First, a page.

POLST originally stood for Physician Orders for Life-Sustaining Treatment. Some POLST programs still use this name; your state may call it something else. Within the many acronyms used for POLST, the P can stand for: Professional (including Physician Assistant, Advance Practice Registered Nurses, Nurse Practitioners, Physicians, and other health care Professionals), Patient, Preferences, Palliative.
All adults should have advance directives to help guide their future health care plans and identify a surrogate decision maker. A POLST form is for when you become seriously ill or frail and its purpose is to provide medical orders to emergency personnel based on your current medical situation. POLST forms and advance directives are both advance care plans but they are not the same.
POLST is a process beginning with conversation between you and your doctor, nurse, or physician assistant. The conversation should include information about your current medical condition and what is important to you. You may choose to have a POLST form after this conversation—you should never be forced to have a POLST form.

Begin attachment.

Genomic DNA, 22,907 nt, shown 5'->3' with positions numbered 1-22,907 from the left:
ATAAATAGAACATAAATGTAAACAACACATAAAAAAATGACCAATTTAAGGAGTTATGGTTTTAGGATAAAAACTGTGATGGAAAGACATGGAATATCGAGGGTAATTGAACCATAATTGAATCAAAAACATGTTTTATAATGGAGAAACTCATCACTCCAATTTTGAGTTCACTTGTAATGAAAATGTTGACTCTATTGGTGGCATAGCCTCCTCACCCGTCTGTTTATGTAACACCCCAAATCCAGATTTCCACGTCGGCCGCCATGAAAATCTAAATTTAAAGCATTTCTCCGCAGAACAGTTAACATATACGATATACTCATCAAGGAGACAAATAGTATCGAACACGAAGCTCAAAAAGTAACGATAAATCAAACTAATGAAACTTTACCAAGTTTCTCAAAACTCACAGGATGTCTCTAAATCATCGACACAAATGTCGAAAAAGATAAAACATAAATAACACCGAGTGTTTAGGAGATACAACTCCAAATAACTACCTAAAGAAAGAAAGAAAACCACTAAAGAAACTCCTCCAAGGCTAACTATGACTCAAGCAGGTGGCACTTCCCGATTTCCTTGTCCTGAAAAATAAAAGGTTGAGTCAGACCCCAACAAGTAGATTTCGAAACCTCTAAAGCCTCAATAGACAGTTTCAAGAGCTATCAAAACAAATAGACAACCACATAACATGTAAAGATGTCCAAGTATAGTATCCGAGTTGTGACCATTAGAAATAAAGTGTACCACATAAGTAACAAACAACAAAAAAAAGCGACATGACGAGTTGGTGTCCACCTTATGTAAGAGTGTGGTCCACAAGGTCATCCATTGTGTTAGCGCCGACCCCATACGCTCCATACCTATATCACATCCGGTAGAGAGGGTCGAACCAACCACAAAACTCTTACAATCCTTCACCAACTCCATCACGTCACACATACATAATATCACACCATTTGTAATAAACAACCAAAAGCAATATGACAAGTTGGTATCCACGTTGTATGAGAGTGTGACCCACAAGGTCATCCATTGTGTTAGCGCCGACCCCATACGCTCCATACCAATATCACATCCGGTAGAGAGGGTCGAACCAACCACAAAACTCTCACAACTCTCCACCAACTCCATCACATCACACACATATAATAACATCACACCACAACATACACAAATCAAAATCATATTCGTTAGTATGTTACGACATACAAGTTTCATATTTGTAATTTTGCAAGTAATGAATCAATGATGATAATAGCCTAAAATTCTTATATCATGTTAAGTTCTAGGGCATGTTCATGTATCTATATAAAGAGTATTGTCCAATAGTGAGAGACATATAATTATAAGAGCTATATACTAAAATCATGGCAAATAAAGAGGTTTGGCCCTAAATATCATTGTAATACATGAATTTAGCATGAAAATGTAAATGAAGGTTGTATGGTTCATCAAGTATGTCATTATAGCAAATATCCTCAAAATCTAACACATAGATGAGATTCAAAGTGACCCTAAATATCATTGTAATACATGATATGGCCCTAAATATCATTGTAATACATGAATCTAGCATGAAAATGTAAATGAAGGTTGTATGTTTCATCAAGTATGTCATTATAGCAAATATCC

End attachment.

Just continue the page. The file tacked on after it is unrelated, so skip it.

POLST is a way for you to express end-of-life treatment wishes such as whether you would want: (1) emergency personnel to attempt cardiopulmonary resuscitation (CPR) in the event that you were found unconscious, not breathing, or without a pulse; (2) to go to the hospital, to be put on a breathing machine (if necessary), or if you want to be made comfortable where you are.
A POLST Form is a medical order that emergency personnel can follow whenever, and wherever, you have a medical emergency can cannot speak for yourself. Your doctor, nurse, or physician assistant must sign a POLST form for it to be valid (who can sign varies by state). Talk to your doctor, nurse of physician assistant if you are seriously ill or frail and toward the end of life and would like a POLST form.